International Observership at Kansas University Medical Centre

Pete Abel Senior Lecturer at the School of Pharmacy and Biomedical Sciences has shared his experiences of an International Observership at Kansas University Medical Centre.

During March I was able to take nine students to the University of Kansas Medical Centre on their International Observership programme. This was a week-long experience during which the students and myself participated in numerous learning opportunities. These included a tour of various facilities such as the biomedical research labs, the clinical pathology labs, the Hageland brain imaging centre, the Ziess simulation lab. Two students were allowed into theatre to observe ‘state of the art’ brain tumour removal through keyhole surgery. They also participated in an autopsy, a dissection and a dissertation defence. The students were able to shadow medical staff in patient consultations and they also participated in a prosthetic limb bioengineering experience. Other activities were a tour of the Library and attendance at an embryology lecture. I also gave a research talk to the KU team and have several potential research collaborations set up.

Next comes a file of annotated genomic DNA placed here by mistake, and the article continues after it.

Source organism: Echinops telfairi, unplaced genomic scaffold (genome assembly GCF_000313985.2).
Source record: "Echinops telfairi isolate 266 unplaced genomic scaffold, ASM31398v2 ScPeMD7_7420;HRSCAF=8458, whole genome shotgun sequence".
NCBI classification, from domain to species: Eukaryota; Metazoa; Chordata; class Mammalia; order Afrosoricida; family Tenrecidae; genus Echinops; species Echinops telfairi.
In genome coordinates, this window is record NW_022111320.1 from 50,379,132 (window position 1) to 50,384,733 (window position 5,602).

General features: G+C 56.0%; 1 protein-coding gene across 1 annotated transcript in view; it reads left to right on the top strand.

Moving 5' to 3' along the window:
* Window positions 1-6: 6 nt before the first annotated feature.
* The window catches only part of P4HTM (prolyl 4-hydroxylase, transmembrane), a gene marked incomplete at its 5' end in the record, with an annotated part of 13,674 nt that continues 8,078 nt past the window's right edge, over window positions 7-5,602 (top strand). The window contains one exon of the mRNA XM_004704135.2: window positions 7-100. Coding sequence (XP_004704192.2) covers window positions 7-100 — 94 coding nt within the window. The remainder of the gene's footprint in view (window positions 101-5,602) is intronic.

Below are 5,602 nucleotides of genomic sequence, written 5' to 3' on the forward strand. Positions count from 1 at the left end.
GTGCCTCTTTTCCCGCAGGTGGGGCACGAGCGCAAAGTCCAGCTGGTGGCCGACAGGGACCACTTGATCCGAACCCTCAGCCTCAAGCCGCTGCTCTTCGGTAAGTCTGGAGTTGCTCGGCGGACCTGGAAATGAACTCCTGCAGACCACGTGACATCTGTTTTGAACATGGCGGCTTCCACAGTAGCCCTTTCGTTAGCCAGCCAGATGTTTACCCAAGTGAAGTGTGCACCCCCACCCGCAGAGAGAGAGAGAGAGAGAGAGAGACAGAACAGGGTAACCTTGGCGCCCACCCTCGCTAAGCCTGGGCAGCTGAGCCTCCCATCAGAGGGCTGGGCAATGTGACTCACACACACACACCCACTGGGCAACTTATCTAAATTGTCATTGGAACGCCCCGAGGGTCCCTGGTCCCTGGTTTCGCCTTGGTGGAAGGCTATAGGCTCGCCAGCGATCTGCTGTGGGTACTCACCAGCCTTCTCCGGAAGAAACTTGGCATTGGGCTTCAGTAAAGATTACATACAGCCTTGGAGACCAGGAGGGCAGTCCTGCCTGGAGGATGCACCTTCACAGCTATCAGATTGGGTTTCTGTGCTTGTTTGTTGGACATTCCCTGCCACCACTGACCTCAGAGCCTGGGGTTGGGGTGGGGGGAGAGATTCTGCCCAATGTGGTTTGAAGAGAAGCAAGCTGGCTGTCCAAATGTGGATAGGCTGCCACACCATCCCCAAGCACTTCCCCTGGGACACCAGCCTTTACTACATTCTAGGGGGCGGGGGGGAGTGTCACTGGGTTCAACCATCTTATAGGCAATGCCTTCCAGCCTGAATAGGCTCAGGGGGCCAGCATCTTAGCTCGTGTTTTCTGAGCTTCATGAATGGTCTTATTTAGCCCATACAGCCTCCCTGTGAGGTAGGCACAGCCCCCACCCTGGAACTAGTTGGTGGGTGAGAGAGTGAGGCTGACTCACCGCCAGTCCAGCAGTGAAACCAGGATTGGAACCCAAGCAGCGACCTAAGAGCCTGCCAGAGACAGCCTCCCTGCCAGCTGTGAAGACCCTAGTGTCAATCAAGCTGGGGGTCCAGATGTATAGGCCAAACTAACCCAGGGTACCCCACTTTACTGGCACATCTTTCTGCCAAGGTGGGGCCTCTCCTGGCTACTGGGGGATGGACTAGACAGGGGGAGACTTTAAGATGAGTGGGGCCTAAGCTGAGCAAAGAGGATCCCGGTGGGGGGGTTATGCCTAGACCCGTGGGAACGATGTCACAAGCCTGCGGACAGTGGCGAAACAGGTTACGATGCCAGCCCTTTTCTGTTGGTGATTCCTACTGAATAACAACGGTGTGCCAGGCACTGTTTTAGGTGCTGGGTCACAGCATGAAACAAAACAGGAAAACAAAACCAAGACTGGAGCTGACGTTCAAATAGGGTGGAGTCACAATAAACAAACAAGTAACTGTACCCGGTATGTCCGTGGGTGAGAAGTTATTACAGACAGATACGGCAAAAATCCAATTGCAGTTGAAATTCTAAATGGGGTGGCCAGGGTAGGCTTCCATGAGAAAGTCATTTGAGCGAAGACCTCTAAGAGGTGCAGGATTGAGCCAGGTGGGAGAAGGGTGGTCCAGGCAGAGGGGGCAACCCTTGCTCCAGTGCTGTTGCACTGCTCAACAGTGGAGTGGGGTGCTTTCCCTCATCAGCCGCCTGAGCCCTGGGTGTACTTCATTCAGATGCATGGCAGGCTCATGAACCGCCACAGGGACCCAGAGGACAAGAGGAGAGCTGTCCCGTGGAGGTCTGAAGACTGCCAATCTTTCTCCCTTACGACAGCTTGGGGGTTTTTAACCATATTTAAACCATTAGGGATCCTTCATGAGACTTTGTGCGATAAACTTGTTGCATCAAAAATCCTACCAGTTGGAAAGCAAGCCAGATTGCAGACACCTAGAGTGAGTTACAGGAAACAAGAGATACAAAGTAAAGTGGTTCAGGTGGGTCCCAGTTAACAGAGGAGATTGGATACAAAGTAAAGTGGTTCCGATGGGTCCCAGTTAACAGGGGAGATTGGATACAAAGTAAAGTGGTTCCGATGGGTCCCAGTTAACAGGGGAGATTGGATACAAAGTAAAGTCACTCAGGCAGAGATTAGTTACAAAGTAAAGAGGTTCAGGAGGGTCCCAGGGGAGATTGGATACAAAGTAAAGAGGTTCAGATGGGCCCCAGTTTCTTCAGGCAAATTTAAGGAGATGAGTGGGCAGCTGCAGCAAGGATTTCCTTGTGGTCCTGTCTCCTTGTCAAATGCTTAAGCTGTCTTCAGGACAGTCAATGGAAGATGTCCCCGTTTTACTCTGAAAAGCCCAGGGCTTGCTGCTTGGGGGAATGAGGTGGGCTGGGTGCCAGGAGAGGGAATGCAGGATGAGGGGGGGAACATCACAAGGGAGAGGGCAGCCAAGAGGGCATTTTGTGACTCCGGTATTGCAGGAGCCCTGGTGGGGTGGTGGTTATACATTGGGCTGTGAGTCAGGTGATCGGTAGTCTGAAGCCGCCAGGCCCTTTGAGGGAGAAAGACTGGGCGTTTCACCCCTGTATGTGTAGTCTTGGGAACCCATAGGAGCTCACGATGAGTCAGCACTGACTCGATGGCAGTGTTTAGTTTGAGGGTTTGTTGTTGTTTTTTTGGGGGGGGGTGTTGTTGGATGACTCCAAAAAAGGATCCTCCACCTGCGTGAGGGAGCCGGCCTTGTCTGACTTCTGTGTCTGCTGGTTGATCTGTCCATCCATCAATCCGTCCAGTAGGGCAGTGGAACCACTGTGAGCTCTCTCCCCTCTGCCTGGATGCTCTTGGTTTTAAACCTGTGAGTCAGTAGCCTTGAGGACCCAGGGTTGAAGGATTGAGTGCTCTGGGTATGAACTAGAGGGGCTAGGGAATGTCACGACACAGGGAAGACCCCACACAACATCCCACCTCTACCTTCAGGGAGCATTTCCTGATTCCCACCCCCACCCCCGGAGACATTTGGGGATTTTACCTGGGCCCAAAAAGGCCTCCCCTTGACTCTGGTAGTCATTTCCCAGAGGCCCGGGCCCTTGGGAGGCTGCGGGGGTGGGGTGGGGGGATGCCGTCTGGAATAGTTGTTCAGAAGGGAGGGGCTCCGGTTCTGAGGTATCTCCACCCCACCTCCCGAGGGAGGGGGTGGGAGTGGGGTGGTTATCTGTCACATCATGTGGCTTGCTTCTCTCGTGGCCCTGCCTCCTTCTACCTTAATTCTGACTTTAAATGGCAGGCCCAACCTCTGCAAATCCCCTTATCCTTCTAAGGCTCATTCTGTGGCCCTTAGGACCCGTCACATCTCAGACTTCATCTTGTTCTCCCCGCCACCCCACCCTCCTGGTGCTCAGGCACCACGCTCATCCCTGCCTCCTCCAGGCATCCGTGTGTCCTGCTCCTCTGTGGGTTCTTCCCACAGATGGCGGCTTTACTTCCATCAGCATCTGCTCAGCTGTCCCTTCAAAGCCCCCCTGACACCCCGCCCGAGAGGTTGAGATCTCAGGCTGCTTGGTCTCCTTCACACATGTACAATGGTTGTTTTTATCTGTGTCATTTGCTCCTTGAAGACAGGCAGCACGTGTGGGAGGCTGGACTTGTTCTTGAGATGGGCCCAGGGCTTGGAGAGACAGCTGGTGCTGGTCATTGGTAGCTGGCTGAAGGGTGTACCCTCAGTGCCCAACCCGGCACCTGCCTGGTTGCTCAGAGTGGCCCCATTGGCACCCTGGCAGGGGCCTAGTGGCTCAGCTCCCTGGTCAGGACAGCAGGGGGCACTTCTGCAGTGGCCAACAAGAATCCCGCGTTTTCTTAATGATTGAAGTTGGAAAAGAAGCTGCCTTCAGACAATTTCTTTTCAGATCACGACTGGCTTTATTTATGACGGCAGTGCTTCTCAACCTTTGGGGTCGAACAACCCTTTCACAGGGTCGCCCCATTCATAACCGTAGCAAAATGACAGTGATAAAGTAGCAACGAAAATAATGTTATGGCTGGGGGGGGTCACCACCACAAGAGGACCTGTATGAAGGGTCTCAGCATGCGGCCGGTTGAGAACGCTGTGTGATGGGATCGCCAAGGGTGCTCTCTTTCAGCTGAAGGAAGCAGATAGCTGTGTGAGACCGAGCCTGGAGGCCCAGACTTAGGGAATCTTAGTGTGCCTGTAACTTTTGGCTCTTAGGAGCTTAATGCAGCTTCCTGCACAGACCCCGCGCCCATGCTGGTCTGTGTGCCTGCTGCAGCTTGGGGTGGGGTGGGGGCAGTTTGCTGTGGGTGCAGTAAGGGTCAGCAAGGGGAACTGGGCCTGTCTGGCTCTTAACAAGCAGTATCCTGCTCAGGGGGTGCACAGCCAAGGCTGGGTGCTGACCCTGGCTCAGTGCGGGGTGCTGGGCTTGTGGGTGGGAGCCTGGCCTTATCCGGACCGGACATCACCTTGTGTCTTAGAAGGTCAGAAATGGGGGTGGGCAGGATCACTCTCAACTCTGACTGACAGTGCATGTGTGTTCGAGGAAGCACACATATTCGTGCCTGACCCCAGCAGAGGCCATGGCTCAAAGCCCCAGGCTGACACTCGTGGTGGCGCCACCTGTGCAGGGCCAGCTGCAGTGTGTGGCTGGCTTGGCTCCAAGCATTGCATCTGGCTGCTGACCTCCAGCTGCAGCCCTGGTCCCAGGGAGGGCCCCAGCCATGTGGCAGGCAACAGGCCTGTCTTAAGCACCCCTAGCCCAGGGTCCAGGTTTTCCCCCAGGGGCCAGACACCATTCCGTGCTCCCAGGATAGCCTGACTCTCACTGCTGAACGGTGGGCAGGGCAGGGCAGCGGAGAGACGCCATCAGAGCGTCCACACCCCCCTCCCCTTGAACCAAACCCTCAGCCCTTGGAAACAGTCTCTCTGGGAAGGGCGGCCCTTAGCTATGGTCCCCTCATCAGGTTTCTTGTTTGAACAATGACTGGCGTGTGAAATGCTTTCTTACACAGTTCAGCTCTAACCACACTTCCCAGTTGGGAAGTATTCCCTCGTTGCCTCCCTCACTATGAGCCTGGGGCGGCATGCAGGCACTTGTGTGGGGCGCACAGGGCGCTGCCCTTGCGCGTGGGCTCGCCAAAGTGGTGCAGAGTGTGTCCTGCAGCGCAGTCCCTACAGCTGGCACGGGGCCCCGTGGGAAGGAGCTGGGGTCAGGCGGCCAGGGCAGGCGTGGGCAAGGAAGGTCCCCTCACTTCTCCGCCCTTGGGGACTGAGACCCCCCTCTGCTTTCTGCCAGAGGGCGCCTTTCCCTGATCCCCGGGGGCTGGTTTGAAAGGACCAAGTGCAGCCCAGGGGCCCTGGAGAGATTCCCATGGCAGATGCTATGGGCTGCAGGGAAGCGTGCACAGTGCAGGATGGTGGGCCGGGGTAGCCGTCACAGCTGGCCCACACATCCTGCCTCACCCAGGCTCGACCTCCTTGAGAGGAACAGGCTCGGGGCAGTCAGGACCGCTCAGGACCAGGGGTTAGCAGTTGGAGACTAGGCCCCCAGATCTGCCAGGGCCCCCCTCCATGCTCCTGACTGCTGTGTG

The whole experience was immensely beneficial for the students and myself. Several students have commented on how their career choices have been decided from the trip. The students were a credit to the university and all of the KU staff commented on how knowledgeable our students were. We have been invited back next year and KU were asking about a permanent link between the universities.

Olivia Green, who was one of the nine students on the trip to Kansas discussed her experiences of the trip: "I was particularly lucky to be able to sit in during an endoscopic neurosurgery procedure, where a brain tumour was being removed. At first we thought we would just watch the operation through a glass window, but no, we actually got to dress up in scrubs and stand elbow to elbow with the surgeon! The surgeons were all so welcoming and explained the entire procedure step by step. The experience was surreal; it was like an episode of scrubs, with music playing in the background and all the surgeons talking about their daily lives, all while saving the patient in front of us life. It was a mind-blowing experience that I doubt I would ever get to experience in the UK and I will never forget."